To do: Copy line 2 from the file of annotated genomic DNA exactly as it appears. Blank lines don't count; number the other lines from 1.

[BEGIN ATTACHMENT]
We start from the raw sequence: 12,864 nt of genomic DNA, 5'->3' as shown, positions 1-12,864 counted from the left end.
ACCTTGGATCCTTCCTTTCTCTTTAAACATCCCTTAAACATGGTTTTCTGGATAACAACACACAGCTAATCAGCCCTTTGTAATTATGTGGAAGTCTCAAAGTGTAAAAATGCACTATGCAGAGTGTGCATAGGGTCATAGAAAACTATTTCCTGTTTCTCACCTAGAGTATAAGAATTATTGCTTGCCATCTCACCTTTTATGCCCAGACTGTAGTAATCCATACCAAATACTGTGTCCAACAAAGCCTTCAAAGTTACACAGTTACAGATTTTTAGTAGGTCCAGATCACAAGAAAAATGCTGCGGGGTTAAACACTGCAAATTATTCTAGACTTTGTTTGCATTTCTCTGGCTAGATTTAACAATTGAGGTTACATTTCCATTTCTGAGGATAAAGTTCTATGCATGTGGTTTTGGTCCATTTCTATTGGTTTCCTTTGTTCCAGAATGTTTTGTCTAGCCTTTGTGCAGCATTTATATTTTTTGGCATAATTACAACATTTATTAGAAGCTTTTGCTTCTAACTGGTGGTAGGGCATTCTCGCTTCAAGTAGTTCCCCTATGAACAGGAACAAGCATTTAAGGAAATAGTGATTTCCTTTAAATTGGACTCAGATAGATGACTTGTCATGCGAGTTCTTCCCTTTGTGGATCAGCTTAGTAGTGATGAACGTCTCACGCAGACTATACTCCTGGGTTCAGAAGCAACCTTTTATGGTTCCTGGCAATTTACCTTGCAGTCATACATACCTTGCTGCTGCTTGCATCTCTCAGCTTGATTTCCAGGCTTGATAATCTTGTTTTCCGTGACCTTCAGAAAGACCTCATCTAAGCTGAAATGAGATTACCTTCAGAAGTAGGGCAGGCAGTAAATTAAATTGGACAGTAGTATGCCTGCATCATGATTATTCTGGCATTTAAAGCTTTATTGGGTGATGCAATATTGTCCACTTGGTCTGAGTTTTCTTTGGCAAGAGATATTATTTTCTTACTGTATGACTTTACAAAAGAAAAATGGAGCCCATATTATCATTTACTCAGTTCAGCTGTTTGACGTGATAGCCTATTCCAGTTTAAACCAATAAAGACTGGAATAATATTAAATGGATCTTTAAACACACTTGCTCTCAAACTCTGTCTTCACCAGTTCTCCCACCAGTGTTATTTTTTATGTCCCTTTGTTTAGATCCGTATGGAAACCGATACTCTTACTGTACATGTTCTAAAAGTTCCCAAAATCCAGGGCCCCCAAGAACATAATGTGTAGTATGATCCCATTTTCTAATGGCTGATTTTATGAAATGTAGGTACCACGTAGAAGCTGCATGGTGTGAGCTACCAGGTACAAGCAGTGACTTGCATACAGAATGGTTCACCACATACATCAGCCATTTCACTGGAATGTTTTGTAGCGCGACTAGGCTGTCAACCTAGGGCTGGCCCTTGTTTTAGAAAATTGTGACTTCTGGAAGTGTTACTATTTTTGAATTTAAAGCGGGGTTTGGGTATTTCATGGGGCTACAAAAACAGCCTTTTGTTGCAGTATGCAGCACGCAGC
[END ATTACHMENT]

ACCTTGGATCCTTCCTTTCTCTTTAAACATCCCTTAAACATGGTTTTCTGGATAACAACACACAGCTAATCAGCCCTTTGTAATTATGTGGAAGTCTCAAAGTGTAAAAATGCACTATGCAGAGTGTGCATAGGGTCATAGAAAACTATTTCCTGTTTCTCACCTAGAGTATAAGAATTATTGCTTGCCATCTCACCTTTTATGCCCAGACTGTAGTAATCCATACCAAATACTGTGTCCAACAAAGCCTTCAAAGTTACACAGTTACAGATTTTTAGTAGGTCCAGATCACAAGAAAAATGCTGCGGGGTTAAACACTGCAAATTATTCTAGACTTTGTTTGCATTTCTCTGGCTAGATTTAACAATTGAGGTTACATTTCCATTTCTGAGGATAAAGTTCTATGCATGTGGTTTTGGTCCATTTCTATTGGTTTCCTTTGTTCCAGAATGTTTTGTCTAGCCTTTGTGCAGCATTTATATTTTTTGGCATAATTACAACATTTATTAGAAGCTTTTGCTTCTAACTGGTGGTAGGGCATTCTCGCTTCAAGTAGTTCCCCTATGAACAGGAACAAGCATTTAAGGAAATAGTGATTTCCTTTAAATTGGACTCAGATAGATGACTTGTCATGCGAGTTCTTCCCTTTGTGGATCAGCTTAGTAGTGATGAACGTCTCACGCAGACTATACTCCTGGGTTCAGAAGCAACCTTTTATGGTTCCTGGCAATTTACCTTGCAGTCATACATACCTTGCTGCTGCTTGCATCTCTCAGCTTGATTTCCAGGCTTGATAATCTTGTTTTCCGTGACCTTCAGAAAGACCTCATCTAAGCTGAAATGAGATTACCTTCAGAAGTAGGGCAGGCAGTAAATTAAATTGGACAGTAGTATGCCTGCATCATGATTATTCTGGCATTTAAAGCTTTATTGGGTGATGCAATATTGTCCACTTGGTCTGAGTTTTCTTTGGCAAGAGATATTATTTTCTTACTGTATGACTTTACAAAAGAAAAATGGAGCCCATATTATCATTTACTCAGTTCAGCTGTTTGACGTGATAGCCTATTCCAGTTTAAACCAATAAAGACTGGAATAATATTAAATGGATCTTTAAACACACTTGCTCTCAAACTCTGTCTTCACCAGTTCTCCCACCAGTGTTATTTTTTATGTCCCTTTGTTTAGATCCGTATGGAAACCGATACTCTTACTGTACATGTTCTAAAAGTTCCCAAAATCCAGGGCCCCCAAGAACATAATGTGTAGTATGATCCCATTTTCTAATGGCTGATTTTATGAAATGTAGGTACCACGTAGAAGCTGCATGGTGTGAGCTACCAGGTACAAGCAGTGACTTGCATACAGAATGGTTCACCACATACATCAGCCATTTCACTGGAATGTTTTGTAGCGCGACTAGGCTGTCAACCTAGGGCTGGCCCTTGTTTTAGAAAATTGTGACTTCTGGAAGTGTTACTATTTTTGAATTTAAAGCGGGGTTTGGGTATTTCATGGGGCTACAAAAACAGCCTTTTGTTGCAGTATGCAGCACGCAGC